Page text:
Note: This is a repost from the news article printed in The Philippine Star. To view the original article, please click on the link below. Cheers!
August 18, 2021 | 3:18pm
Individuals under the A4 priority group are inoculated with the COVID-19 vaccine as the local government of Quezon City launches their QC ProtekTODO Bakuna Nights program at the city hall open grounds on June 16, 2021. The program aims to inoculate working individuals who cannot visit vaccination sites during the day due to their work schedules.The STAR / Miguel de Guzman
MANILA, Philippines — Sen. Sherwin Gatchalian on Wednesday urged local governments to tap sign language interpreters to assist deaf and mute recipients of COVID-19 vaccines.
“It is important that we can fully support our PWDs (persons with disabilities) especially since not everyone has guardians,” Sen. Sherwin Gatchalian said in a statement written in Filipino.
“My call to other LGUs is to provide sign language interpreters so that our deaf and mute can communicate with government employees when it comes to vaccination as well as when they receive financial assistance.”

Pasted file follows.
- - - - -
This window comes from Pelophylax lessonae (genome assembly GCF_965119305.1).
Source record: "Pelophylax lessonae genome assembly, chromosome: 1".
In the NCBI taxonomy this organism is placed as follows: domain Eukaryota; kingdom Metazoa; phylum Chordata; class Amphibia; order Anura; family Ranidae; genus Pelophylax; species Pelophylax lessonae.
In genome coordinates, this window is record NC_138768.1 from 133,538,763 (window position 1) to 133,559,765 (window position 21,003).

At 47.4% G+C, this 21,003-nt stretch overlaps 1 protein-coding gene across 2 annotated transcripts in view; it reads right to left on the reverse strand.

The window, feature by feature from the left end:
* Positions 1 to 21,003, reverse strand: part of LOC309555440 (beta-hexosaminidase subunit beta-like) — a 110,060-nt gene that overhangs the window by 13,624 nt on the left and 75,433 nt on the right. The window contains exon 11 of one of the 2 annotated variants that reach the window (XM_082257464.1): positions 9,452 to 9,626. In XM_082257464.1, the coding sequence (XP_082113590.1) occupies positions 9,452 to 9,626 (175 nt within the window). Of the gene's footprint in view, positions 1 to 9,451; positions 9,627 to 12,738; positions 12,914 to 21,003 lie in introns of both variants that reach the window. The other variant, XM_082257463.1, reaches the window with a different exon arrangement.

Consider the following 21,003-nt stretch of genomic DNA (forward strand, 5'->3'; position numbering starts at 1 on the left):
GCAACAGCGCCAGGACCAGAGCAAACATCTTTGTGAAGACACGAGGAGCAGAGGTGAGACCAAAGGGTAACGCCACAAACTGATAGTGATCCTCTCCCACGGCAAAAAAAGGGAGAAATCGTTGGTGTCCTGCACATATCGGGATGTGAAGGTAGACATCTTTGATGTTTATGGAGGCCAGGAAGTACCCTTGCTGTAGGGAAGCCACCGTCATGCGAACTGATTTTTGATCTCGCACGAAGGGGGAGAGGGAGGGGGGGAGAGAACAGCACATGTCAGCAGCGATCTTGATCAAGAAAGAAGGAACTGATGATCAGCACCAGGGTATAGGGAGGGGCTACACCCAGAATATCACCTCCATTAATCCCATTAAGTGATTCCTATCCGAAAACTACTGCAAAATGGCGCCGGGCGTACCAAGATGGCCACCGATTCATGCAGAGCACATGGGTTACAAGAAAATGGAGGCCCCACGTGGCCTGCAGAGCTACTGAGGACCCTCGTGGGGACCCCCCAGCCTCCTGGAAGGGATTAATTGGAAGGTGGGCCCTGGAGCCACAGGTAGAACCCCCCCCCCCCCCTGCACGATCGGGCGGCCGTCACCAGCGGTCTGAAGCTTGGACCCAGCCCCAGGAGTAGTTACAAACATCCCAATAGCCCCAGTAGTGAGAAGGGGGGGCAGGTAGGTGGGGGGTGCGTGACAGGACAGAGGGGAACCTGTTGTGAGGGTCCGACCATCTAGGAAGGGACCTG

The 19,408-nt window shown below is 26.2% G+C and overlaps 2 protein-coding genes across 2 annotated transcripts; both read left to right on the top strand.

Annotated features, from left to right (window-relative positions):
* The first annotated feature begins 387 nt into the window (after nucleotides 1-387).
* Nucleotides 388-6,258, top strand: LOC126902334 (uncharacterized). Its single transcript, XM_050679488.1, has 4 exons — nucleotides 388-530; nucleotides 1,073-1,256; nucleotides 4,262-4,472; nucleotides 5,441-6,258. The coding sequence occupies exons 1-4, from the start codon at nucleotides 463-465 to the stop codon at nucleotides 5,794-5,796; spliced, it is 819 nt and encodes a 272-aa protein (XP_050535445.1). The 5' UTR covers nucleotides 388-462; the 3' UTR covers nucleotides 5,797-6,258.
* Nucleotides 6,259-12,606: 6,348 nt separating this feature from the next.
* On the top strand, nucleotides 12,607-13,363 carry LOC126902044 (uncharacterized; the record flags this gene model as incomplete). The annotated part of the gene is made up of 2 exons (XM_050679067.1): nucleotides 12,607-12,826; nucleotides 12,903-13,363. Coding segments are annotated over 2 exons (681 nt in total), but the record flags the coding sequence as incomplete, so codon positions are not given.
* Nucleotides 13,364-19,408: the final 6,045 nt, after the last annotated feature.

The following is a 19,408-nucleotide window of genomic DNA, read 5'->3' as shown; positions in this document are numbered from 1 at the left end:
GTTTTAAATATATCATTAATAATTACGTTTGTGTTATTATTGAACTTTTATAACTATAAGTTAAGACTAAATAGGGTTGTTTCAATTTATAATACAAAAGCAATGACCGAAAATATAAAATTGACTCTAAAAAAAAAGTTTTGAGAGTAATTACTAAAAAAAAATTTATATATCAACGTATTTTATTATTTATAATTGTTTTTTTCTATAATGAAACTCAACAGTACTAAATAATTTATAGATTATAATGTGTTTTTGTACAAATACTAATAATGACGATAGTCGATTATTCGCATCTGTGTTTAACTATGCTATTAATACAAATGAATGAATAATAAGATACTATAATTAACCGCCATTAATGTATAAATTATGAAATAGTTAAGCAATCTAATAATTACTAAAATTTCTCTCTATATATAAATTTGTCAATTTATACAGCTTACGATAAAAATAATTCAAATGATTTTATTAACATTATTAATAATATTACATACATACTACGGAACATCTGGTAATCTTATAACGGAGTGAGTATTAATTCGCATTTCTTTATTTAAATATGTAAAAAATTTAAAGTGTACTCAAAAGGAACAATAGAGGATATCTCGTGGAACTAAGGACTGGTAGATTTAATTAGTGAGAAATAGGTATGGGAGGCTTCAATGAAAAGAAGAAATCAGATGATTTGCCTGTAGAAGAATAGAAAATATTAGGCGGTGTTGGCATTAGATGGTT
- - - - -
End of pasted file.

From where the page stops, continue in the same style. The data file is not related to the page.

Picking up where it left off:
Republic Act No. 11106 or the Filipino Sign Language (FSL) Act, which Gatchalian co-authored, recognizes the FSL as the national sign language of the Philippines. The law mandates that the FSL be recognized, promoted and supported as the medium of official communication in all transactions involving the deaf.
Gatchalian’s call comes as the Philippine government races to vaccinate some 50 to 60 million people before the year is out — a downgrade from its previous goal of inoculating some 70 million Filipinos to attain herd immunity.
Figures from the government as of August 16 show that some 12.74 million or 11.43% of the country’s total 109.03 million population have been fully vaccinated since the life-saving jabs were first rolled out in March.
Some 15.57 million or 14.28% have received a first dose. — Bella Perez-Rubio